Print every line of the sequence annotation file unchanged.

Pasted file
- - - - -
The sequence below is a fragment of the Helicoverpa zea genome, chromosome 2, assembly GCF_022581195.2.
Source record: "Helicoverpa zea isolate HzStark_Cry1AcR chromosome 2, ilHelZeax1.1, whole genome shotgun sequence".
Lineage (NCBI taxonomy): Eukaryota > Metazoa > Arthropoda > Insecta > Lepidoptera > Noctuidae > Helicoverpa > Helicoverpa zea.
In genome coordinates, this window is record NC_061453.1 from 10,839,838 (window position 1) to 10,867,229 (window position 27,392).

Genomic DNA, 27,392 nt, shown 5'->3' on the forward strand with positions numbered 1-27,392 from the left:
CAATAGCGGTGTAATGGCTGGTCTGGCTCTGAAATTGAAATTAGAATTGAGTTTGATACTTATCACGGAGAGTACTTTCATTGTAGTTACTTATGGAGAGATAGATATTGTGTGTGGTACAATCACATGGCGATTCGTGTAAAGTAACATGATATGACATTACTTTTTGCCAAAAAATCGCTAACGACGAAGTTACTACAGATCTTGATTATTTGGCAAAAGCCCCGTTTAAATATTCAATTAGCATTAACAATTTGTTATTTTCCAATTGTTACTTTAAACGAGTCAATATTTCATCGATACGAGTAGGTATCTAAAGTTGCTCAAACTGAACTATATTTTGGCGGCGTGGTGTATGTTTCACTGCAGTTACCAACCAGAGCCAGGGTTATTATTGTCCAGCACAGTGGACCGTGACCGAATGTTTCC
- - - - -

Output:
The sequence below is a fragment of the Helicoverpa zea genome, chromosome 2, assembly GCF_022581195.2.
Source record: "Helicoverpa zea isolate HzStark_Cry1AcR chromosome 2, ilHelZeax1.1, whole genome shotgun sequence".
Lineage (NCBI taxonomy): Eukaryota > Metazoa > Arthropoda > Insecta > Lepidoptera > Noctuidae > Helicoverpa > Helicoverpa zea.
In genome coordinates, this window is record NC_061453.1 from 10,839,838 (window position 1) to 10,867,229 (window position 27,392).

Genomic DNA, 27,392 nt, shown 5'->3' on the forward strand with positions numbered 1-27,392 from the left:
CAATAGCGGTGTAATGGCTGGTCTGGCTCTGAAATTGAAATTAGAATTGAGTTTGATACTTATCACGGAGAGTACTTTCATTGTAGTTACTTATGGAGAGATAGATATTGTGTGTGGTACAATCACATGGCGATTCGTGTAAAGTAACATGATATGACATTACTTTTTGCCAAAAAATCGCTAACGACGAAGTTACTACAGATCTTGATTATTTGGCAAAAGCCCCGTTTAAATATTCAATTAGCATTAACAATTTGTTATTTTCCAATTGTTACTTTAAACGAGTCAATATTTCATCGATACGAGTAGGTATCTAAAGTTGCTCAAACTGAACTATATTTTGGCGGCGTGGTGTATGTTTCACTGCAGTTACCAACCAGAGCCAGGGTTATTATTGTCCAGCACAGTGGACCGTGACCGAATGTTTCC